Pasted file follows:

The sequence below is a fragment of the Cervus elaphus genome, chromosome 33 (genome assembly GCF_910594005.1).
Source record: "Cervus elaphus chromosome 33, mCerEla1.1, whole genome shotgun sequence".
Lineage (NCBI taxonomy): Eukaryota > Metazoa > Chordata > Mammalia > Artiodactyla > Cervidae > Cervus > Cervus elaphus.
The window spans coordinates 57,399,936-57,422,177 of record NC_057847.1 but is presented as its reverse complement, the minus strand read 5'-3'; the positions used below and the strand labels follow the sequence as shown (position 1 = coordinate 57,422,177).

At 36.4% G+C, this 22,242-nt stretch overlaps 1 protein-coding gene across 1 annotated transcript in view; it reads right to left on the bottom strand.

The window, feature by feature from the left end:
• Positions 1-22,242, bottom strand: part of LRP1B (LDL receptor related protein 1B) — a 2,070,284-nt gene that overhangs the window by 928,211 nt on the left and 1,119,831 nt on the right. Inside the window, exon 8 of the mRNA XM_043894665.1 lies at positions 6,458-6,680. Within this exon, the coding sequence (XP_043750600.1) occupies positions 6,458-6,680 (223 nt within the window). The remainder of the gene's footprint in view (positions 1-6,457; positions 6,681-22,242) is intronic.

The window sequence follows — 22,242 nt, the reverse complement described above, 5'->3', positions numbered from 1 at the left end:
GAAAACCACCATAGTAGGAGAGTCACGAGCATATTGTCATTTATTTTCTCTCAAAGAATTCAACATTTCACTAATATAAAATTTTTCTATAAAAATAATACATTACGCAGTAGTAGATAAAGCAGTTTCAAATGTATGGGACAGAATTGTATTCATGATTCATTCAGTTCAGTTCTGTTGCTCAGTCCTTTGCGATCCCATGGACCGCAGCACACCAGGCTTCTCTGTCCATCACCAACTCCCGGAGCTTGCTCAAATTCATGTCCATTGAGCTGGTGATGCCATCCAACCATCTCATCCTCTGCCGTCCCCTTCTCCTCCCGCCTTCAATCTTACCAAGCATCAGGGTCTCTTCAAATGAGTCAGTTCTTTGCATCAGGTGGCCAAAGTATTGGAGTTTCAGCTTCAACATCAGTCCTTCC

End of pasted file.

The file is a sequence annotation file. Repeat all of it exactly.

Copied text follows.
The sequence below is a fragment of the Cervus elaphus genome, chromosome 33 (genome assembly GCF_910594005.1).
Source record: "Cervus elaphus chromosome 33, mCerEla1.1, whole genome shotgun sequence".
Lineage (NCBI taxonomy): Eukaryota > Metazoa > Chordata > Mammalia > Artiodactyla > Cervidae > Cervus > Cervus elaphus.
The window spans coordinates 57,399,936-57,422,177 of record NC_057847.1 but is presented as its reverse complement, the minus strand read 5'-3'; the positions used below and the strand labels follow the sequence as shown (position 1 = coordinate 57,422,177).

At 36.4% G+C, this 22,242-nt stretch overlaps 1 protein-coding gene across 1 annotated transcript in view; it reads right to left on the bottom strand.

The window, feature by feature from the left end:
• Positions 1-22,242, bottom strand: part of LRP1B (LDL receptor related protein 1B) — a 2,070,284-nt gene that overhangs the window by 928,211 nt on the left and 1,119,831 nt on the right. Inside the window, exon 8 of the mRNA XM_043894665.1 lies at positions 6,458-6,680. Within this exon, the coding sequence (XP_043750600.1) occupies positions 6,458-6,680 (223 nt within the window). The remainder of the gene's footprint in view (positions 1-6,457; positions 6,681-22,242) is intronic.

The window sequence follows — 22,242 nt, the reverse complement described above, 5'->3', positions numbered from 1 at the left end:
GAAAACCACCATAGTAGGAGAGTCACGAGCATATTGTCATTTATTTTCTCTCAAAGAATTCAACATTTCACTAATATAAAATTTTTCTATAAAAATAATACATTACGCAGTAGTAGATAAAGCAGTTTCAAATGTATGGGACAGAATTGTATTCATGATTCATTCAGTTCAGTTCTGTTGCTCAGTCCTTTGCGATCCCATGGACCGCAGCACACCAGGCTTCTCTGTCCATCACCAACTCCCGGAGCTTGCTCAAATTCATGTCCATTGAGCTGGTGATGCCATCCAACCATCTCATCCTCTGCCGTCCCCTTCTCCTCCCGCCTTCAATCTTACCAAGCATCAGGGTCTCTTCAAATGAGTCAGTTCTTTGCATCAGGTGGCCAAAGTATTGGAGTTTCAGCTTCAACATCAGTCCTTCC